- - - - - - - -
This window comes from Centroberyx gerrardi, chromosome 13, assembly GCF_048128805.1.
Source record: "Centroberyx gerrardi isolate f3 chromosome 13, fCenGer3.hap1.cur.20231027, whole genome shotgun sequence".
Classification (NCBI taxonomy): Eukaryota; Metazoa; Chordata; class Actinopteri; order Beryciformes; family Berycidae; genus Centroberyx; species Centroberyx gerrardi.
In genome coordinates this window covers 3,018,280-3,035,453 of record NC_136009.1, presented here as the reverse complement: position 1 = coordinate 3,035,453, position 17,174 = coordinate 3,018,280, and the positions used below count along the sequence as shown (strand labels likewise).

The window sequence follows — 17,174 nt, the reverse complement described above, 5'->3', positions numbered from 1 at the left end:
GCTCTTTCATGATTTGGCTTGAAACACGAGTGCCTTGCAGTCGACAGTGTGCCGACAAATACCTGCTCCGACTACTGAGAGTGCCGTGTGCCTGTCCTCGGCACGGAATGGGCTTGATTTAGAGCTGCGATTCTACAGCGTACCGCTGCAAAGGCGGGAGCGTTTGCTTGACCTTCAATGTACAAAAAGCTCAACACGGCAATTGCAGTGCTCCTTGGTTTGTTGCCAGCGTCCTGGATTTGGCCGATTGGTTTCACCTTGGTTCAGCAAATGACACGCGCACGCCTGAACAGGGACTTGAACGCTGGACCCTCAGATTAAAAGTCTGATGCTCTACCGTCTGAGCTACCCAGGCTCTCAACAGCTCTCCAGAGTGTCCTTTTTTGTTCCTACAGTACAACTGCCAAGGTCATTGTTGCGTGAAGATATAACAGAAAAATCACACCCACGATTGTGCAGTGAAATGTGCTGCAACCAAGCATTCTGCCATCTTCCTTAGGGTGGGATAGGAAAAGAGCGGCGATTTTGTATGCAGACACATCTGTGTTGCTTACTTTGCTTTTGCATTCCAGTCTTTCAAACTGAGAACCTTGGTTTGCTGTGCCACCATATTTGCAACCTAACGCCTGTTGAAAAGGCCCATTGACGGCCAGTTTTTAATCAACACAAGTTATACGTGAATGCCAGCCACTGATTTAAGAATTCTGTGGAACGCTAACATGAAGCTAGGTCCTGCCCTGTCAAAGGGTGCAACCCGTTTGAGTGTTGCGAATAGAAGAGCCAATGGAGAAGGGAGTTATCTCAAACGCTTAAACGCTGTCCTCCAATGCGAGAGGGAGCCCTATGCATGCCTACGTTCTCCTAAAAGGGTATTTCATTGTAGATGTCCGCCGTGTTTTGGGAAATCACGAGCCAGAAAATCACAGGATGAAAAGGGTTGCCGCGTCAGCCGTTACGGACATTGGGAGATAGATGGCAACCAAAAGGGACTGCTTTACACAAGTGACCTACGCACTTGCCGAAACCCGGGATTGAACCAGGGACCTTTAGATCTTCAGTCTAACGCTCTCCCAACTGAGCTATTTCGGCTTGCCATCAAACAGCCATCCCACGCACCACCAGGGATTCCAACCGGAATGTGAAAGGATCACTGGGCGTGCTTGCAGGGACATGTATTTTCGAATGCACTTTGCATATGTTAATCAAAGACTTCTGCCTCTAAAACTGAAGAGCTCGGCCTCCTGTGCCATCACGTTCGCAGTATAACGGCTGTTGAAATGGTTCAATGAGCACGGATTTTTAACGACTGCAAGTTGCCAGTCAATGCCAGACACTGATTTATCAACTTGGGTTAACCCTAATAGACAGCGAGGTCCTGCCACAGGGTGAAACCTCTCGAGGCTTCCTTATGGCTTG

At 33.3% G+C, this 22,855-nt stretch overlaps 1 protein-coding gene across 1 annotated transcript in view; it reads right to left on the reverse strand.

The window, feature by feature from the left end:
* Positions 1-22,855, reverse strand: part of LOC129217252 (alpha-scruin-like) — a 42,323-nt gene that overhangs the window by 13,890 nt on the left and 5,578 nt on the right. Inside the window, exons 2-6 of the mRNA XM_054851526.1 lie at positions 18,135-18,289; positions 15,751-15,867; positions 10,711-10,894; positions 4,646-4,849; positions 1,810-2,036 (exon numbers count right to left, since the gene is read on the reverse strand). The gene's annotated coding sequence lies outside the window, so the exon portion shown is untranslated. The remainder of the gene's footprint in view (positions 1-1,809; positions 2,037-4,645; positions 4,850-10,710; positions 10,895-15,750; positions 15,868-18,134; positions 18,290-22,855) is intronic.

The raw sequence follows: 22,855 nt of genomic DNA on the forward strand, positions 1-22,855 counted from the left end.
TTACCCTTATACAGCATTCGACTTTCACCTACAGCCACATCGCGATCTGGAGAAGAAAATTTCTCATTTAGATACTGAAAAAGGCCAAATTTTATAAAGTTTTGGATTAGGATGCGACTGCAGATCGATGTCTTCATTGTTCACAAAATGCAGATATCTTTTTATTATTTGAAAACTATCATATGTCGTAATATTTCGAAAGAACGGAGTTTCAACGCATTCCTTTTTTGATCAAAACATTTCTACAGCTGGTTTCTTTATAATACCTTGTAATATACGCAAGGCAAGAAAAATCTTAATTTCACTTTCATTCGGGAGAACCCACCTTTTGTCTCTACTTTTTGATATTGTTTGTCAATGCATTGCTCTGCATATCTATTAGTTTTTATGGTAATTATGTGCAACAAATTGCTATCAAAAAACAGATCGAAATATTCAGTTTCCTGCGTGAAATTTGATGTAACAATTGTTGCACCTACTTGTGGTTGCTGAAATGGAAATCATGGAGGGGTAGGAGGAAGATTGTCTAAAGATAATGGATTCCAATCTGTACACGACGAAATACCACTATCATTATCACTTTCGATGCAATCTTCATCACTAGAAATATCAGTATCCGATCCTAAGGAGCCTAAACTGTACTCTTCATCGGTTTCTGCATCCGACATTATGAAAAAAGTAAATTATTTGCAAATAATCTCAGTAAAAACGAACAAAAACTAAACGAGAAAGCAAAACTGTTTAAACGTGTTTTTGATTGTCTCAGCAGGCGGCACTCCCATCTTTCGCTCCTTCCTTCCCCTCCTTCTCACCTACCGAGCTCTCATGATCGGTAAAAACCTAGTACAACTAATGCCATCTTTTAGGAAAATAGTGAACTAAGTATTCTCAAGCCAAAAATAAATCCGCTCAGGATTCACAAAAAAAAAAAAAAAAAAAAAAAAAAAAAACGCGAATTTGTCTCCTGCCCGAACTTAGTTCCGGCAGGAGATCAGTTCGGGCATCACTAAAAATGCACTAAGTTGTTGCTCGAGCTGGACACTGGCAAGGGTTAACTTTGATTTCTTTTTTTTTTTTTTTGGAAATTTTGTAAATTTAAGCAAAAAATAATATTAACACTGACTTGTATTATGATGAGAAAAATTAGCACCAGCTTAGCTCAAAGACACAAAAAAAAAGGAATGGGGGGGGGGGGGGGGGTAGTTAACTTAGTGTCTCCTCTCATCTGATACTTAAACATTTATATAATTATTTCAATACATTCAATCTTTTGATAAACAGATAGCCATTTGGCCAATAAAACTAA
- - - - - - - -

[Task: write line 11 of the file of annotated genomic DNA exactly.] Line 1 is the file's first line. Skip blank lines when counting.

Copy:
TTACCCTTATACAGCATTCGACTTTCACCTACAGCCACATCGCGATCTGGAGAAGAAAATTTCTCATTTAGATACTGAAAAAGGCCAAATTTTATAAAGTTTTGGATTAGGATGCGACTGCAGATCGATGTCTTCATTGTTCACAAAATGCAGATATCTTTTTATTATTTGAAAACTATCATATGTCGTAATATTTCGAAAGAACGGAGTTTCAACGCATTCCTTTTTTGATCAAAACATTTCTACAGCTGGTTTCTTTATAATACCTTGTAATATACGCAAGGCAAGAAAAATCTTAATTTCACTTTCATTCGGGAGAACCCACCTTTTGTCTCTACTTTTTGATATTGTTTGTCAATGCATTGCTCTGCATATCTATTAGTTTTTATGGTAATTATGTGCAACAAATTGCTATCAAAAAACAGATCGAAATATTCAGTTTCCTGCGTGAAATTTGATGTAACAATTGTTGCACCTACTTGTGGTTGCTGAAATGGAAATCATGGAGGGGTAGGAGGAAGATTGTCTAAAGATAATGGATTCCAATCTGTACACGACGAAATACCACTATCATTATCACTTTCGATGCAATCTTCATCACTAGAAATATCAGTATCCGATCCTAAGGAGCCTAAACTGTACTCTTCATCGGTTTCTGCATCCGACATTATGAAAAAAGTAAATTATTTGCAAATAATCTCAGTAAAAACGAACAAAAACTAAACGAGAAAGCAAAACTGTTTAAACGTGTTTTTGATTGTCTCAGCAGGCGGCACTCCCATCTTTCGCTCCTTCCTTCCCCTCCTTCTCACCTACCGAGCTCTCATGATCGGTAAAAACCTAGTACAACTAATGCCATCTTTTAGGAAAATAGTGAACTAAGTATTCTCAAGCCAAAAATAAATCCGCTCAGGATTCACAAAAAAAAAAAAAAAAAAAAAAAAAAAAAACGCGAATTTGTCTCCTGCCCGAACTTAGTTCCGGCAGGAGATCAGTTCGGGCATCACTAAAAATGCACTAAGTTGTTGCTCGAGCTGGACACTGGCAAGGGTTAACTTTGATTTCTTTTTTTTTTTTTTTGGAAATTTTGTAAATTTAAGCAAAAAATAATATTAACACTGACTTGTATTATGATGAGAAAAATTAGCACCAGCTTAGCTCAAAGACACAAAAAAAAAGGAATGGGGGGGGGGGGGGGGGTAGTTAACTTAGTGTCTCCTCTCATCTGATACTTAAACATTTATATAATTATTTCAATACATTCAATCTTTTGATAAACAGATAGCCATTTGGCCAATAAAACTAA